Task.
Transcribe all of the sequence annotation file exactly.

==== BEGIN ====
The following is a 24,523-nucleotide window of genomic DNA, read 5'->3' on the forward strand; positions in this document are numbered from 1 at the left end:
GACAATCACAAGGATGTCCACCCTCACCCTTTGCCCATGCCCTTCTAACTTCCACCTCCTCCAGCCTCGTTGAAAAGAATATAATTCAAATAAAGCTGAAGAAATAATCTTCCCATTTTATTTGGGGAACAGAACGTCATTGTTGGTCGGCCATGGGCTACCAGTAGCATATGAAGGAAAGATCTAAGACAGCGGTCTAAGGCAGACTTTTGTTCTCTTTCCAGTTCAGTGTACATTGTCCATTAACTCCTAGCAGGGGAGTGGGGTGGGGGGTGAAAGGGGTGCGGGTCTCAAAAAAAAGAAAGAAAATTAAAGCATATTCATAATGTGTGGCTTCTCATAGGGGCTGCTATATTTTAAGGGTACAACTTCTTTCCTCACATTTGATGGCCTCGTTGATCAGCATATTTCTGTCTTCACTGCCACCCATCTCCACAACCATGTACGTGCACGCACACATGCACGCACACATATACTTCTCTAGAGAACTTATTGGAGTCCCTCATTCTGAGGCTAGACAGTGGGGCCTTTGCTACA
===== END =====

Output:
The following is a 24,523-nucleotide window of genomic DNA, read 5'->3' on the forward strand; positions in this document are numbered from 1 at the left end:
GACAATCACAAGGATGTCCACCCTCACCCTTTGCCCATGCCCTTCTAACTTCCACCTCCTCCAGCCTCGTTGAAAAGAATATAATTCAAATAAAGCTGAAGAAATAATCTTCCCATTTTATTTGGGGAACAGAACGTCATTGTTGGTCGGCCATGGGCTACCAGTAGCATATGAAGGAAAGATCTAAGACAGCGGTCTAAGGCAGACTTTTGTTCTCTTTCCAGTTCAGTGTACATTGTCCATTAACTCCTAGCAGGGGAGTGGGGTGGGGGGTGAAAGGGGTGCGGGTCTCAAAAAAAAGAAAGAAAATTAAAGCATATTCATAATGTGTGGCTTCTCATAGGGGCTGCTATATTTTAAGGGTACAACTTCTTTCCTCACATTTGATGGCCTCGTTGATCAGCATATTTCTGTCTTCACTGCCACCCATCTCCACAACCATGTACGTGCACGCACACATGCACGCACACATATACTTCTCTAGAGAACTTATTGGAGTCCCTCATTCTGAGGCTAGACAGTGGGGCCTTTGCTACA